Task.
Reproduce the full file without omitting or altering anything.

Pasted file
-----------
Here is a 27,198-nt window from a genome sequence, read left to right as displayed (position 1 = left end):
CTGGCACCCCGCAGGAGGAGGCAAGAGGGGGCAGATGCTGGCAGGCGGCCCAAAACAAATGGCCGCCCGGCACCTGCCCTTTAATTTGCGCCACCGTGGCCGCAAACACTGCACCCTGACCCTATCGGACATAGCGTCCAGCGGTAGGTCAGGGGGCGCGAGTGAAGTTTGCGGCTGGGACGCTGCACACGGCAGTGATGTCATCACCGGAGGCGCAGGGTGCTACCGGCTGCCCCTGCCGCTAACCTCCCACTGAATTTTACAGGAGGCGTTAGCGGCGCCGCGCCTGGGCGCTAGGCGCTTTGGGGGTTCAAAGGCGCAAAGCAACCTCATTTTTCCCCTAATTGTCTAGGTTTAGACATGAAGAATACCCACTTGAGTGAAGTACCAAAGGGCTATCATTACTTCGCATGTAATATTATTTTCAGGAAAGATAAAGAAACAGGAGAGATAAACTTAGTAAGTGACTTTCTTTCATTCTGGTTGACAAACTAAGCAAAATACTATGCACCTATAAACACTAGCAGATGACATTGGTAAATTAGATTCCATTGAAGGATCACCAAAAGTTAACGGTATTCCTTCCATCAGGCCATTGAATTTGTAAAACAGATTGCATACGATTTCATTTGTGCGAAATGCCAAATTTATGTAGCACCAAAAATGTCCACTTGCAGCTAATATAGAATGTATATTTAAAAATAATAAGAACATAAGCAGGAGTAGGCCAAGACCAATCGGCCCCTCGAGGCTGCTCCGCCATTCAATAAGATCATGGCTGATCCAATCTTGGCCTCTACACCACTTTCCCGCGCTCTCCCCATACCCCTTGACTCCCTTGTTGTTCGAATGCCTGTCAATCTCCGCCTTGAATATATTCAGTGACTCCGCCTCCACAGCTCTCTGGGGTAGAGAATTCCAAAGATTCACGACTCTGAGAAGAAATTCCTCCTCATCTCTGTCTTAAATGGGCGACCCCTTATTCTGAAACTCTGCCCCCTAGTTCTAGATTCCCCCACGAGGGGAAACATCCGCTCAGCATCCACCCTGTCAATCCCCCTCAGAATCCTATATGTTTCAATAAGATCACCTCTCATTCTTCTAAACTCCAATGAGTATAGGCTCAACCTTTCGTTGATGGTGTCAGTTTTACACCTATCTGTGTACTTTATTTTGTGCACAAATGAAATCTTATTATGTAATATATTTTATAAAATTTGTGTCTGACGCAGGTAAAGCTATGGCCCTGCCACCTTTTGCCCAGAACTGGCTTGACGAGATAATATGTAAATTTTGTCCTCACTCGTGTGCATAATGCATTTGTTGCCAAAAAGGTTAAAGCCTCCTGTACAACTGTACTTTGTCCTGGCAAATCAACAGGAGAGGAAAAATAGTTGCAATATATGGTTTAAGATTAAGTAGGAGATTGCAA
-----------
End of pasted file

Here is a 27,198-nt window from a genome sequence, read left to right as displayed (position 1 = left end):
CTGGCACCCCGCAGGAGGAGGCAAGAGGGGGCAGATGCTGGCAGGCGGCCCAAAACAAATGGCCGCCCGGCACCTGCCCTTTAATTTGCGCCACCGTGGCCGCAAACACTGCACCCTGACCCTATCGGACATAGCGTCCAGCGGTAGGTCAGGGGGCGCGAGTGAAGTTTGCGGCTGGGACGCTGCACACGGCAGTGATGTCATCACCGGAGGCGCAGGGTGCTACCGGCTGCCCCTGCCGCTAACCTCCCACTGAATTTTACAGGAGGCGTTAGCGGCGCCGCGCCTGGGCGCTAGGCGCTTTGGGGGTTCAAAGGCGCAAAGCAACCTCATTTTTCCCCTAATTGTCTAGGTTTAGACATGAAGAATACCCACTTGAGTGAAGTACCAAAGGGCTATCATTACTTCGCATGTAATATTATTTTCAGGAAAGATAAAGAAACAGGAGAGATAAACTTAGTAAGTGACTTTCTTTCATTCTGGTTGACAAACTAAGCAAAATACTATGCACCTATAAACACTAGCAGATGACATTGGTAAATTAGATTCCATTGAAGGATCACCAAAAGTTAACGGTATTCCTTCCATCAGGCCATTGAATTTGTAAAACAGATTGCATACGATTTCATTTGTGCGAAATGCCAAATTTATGTAGCACCAAAAATGTCCACTTGCAGCTAATATAGAATGTATATTTAAAAATAATAAGAACATAAGCAGGAGTAGGCCAAGACCAATCGGCCCCTCGAGGCTGCTCCGCCATTCAATAAGATCATGGCTGATCCAATCTTGGCCTCTACACCACTTTCCCGCGCTCTCCCCATACCCCTTGACTCCCTTGTTGTTCGAATGCCTGTCAATCTCCGCCTTGAATATATTCAGTGACTCCGCCTCCACAGCTCTCTGGGGTAGAGAATTCCAAAGATTCACGACTCTGAGAAGAAATTCCTCCTCATCTCTGTCTTAAATGGGCGACCCCTTATTCTGAAACTCTGCCCCCTAGTTCTAGATTCCCCCACGAGGGGAAACATCCGCTCAGCATCCACCCTGTCAATCCCCCTCAGAATCCTATATGTTTCAATAAGATCACCTCTCATTCTTCTAAACTCCAATGAGTATAGGCTCAACCTTTCGTTGATGGTGTCAGTTTTACACCTATCTGTGTACTTTATTTTGTGCACAAATGAAATCTTATTATGTAATATATTTTATAAAATTTGTGTCTGACGCAGGTAAAGCTATGGCCCTGCCACCTTTTGCCCAGAACTGGCTTGACGAGATAATATGTAAATTTTGTCCTCACTCGTGTGCATAATGCATTTGTTGCCAAAAAGGTTAAAGCCTCCTGTACAACTGTACTTTGTCCTGGCAAATCAACAGGAGAGGAAAAATAGTTGCAATATATGGTTTAAGATTAAGTAGGAGATTGCAA